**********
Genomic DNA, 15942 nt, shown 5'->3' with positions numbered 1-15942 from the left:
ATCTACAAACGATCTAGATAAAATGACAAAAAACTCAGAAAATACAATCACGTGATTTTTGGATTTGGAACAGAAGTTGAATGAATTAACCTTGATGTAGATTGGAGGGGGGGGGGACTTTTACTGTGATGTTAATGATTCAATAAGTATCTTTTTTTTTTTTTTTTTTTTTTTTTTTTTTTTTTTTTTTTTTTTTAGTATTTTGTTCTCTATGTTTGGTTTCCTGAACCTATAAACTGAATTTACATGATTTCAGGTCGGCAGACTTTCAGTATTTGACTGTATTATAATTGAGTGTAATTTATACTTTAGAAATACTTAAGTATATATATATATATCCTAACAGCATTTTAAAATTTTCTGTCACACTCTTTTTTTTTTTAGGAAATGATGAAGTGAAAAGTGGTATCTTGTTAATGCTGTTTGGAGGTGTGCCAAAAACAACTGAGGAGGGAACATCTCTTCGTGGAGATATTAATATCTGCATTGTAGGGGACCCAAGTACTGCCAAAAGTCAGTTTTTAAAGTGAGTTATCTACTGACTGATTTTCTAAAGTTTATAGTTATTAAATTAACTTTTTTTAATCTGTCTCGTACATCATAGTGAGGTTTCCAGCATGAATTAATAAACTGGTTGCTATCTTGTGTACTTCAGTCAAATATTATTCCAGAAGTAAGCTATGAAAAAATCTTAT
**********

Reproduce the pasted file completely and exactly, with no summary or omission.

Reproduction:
Genomic DNA, 15942 nt, shown 5'->3' with positions numbered 1-15942 from the left:
ATCTACAAACGATCTAGATAAAATGACAAAAAACTCAGAAAATACAATCACGTGATTTTTGGATTTGGAACAGAAGTTGAATGAATTAACCTTGATGTAGATTGGAGGGGGGGGGGACTTTTACTGTGATGTTAATGATTCAATAAGTATCTTTTTTTTTTTTTTTTTTTTTTTTTTTTTTTTTTTTTTTTTTTTTAGTATTTTGTTCTCTATGTTTGGTTTCCTGAACCTATAAACTGAATTTACATGATTTCAGGTCGGCAGACTTTCAGTATTTGACTGTATTATAATTGAGTGTAATTTATACTTTAGAAATACTTAAGTATATATATATATATCCTAACAGCATTTTAAAATTTTCTGTCACACTCTTTTTTTTTTTAGGAAATGATGAAGTGAAAAGTGGTATCTTGTTAATGCTGTTTGGAGGTGTGCCAAAAACAACTGAGGAGGGAACATCTCTTCGTGGAGATATTAATATCTGCATTGTAGGGGACCCAAGTACTGCCAAAAGTCAGTTTTTAAAGTGAGTTATCTACTGACTGATTTTCTAAAGTTTATAGTTATTAAATTAACTTTTTTTAATCTGTCTCGTACATCATAGTGAGGTTTCCAGCATGAATTAATAAACTGGTTGCTATCTTGTGTACTTCAGTCAAATATTATTCCAGAAGTAAGCTATGAAAAAATCTTAT